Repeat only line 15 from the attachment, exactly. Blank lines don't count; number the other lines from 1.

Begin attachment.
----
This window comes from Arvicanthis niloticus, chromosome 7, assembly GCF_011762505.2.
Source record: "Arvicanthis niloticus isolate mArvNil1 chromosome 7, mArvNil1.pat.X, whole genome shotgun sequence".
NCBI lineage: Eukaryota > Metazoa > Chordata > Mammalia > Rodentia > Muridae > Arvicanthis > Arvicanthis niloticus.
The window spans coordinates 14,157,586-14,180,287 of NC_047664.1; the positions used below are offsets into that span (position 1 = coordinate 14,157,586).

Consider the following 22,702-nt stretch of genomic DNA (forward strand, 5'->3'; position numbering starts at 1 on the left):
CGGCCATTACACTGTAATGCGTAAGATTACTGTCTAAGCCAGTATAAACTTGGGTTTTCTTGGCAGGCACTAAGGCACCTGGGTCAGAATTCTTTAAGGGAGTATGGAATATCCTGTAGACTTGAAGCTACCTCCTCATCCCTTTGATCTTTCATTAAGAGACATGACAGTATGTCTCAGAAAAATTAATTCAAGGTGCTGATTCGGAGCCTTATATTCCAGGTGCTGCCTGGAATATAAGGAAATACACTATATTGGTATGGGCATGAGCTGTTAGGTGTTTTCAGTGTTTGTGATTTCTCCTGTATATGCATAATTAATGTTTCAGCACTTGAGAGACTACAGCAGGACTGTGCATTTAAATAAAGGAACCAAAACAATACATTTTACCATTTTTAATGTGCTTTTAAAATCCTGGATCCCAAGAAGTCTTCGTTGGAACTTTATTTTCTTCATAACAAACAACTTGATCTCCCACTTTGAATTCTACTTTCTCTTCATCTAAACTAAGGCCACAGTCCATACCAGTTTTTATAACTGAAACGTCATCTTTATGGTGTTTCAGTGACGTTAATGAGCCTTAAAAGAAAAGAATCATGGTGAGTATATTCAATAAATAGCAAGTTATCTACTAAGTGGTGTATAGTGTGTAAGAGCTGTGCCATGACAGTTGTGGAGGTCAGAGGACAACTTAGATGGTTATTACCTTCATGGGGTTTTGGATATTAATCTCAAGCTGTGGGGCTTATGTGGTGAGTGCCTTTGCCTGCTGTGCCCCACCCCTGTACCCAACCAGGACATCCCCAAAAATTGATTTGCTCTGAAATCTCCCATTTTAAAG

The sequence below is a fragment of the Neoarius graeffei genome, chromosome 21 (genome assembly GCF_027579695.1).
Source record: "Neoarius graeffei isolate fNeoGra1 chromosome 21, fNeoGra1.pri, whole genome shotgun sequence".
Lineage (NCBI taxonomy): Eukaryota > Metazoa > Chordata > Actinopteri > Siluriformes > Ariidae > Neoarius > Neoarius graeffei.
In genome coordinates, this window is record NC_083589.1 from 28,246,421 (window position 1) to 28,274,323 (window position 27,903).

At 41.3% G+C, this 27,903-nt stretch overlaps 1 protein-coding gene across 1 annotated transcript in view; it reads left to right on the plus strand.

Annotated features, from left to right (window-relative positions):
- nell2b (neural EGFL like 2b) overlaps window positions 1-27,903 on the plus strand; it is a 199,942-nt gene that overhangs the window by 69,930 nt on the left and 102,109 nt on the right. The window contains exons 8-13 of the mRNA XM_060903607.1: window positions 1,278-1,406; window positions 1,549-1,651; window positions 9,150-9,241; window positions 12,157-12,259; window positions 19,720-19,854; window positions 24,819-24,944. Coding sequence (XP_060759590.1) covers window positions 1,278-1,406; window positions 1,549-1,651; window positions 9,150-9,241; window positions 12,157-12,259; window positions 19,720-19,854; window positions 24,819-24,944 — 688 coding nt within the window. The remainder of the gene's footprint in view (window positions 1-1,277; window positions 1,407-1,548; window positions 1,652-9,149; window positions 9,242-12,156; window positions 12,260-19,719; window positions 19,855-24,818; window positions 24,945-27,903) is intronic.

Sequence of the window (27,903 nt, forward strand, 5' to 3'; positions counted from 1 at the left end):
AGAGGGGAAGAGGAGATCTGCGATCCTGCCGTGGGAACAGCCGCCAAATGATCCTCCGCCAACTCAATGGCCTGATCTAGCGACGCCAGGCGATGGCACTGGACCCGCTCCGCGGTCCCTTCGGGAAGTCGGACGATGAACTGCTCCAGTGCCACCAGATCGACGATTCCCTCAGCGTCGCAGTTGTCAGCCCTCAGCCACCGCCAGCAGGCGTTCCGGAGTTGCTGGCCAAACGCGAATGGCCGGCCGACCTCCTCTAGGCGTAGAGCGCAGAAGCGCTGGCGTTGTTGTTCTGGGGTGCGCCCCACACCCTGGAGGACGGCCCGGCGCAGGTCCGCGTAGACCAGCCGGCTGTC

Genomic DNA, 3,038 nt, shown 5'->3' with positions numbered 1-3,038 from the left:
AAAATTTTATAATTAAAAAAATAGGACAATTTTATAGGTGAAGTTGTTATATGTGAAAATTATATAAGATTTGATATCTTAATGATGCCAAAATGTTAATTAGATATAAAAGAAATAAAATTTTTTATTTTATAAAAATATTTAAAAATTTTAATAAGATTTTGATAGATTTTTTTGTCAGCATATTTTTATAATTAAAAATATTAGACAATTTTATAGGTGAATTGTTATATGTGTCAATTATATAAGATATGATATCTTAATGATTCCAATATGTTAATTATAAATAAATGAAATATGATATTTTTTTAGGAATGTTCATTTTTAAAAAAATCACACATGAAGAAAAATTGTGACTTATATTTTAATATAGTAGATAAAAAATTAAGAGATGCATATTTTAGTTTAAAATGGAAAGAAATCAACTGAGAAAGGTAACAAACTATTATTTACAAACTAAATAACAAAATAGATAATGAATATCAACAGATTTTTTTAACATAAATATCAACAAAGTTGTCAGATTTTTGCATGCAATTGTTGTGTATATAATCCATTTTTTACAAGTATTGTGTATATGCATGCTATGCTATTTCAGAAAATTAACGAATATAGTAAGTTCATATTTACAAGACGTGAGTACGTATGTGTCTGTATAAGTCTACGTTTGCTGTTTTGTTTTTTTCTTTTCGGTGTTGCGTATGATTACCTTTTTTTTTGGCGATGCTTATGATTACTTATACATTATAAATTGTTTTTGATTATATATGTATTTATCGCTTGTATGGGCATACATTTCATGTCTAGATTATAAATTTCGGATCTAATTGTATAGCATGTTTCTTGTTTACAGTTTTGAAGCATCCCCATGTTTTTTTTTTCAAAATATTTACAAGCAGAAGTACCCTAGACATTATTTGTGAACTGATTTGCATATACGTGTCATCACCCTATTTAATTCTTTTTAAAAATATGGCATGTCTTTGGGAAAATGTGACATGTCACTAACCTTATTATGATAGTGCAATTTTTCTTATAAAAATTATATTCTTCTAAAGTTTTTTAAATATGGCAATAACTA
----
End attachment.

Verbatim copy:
AGAGGGGAAGAGGAGATCTGCGATCCTGCCGTGGGAACAGCCGCCAAATGATCCTCCGCCAACTCAATGGCCTGATCTAGCGACGCCAGGCGATGGCACTGGACCCGCTCCGCGGTCCCTTCGGGAAGTCGGACGATGAACTGCTCCAGTGCCACCAGATCGACGATTCCCTCAGCGTCGCAGTTGTCAGCCCTCAGCCACCGCCAGCAGGCGTTCCGGAGTTGCTGGCCAAACGCGAATGGCCGGCCGACCTCCTCTAGGCGTAGAGCGCAGAAGCGCTGGCGTTGTTGTTCTGGGGTGCGCCCCACACCCTGGAGGACGGCCCGGCGCAGGTCCGCGTAGACCAGCCGGCTGTC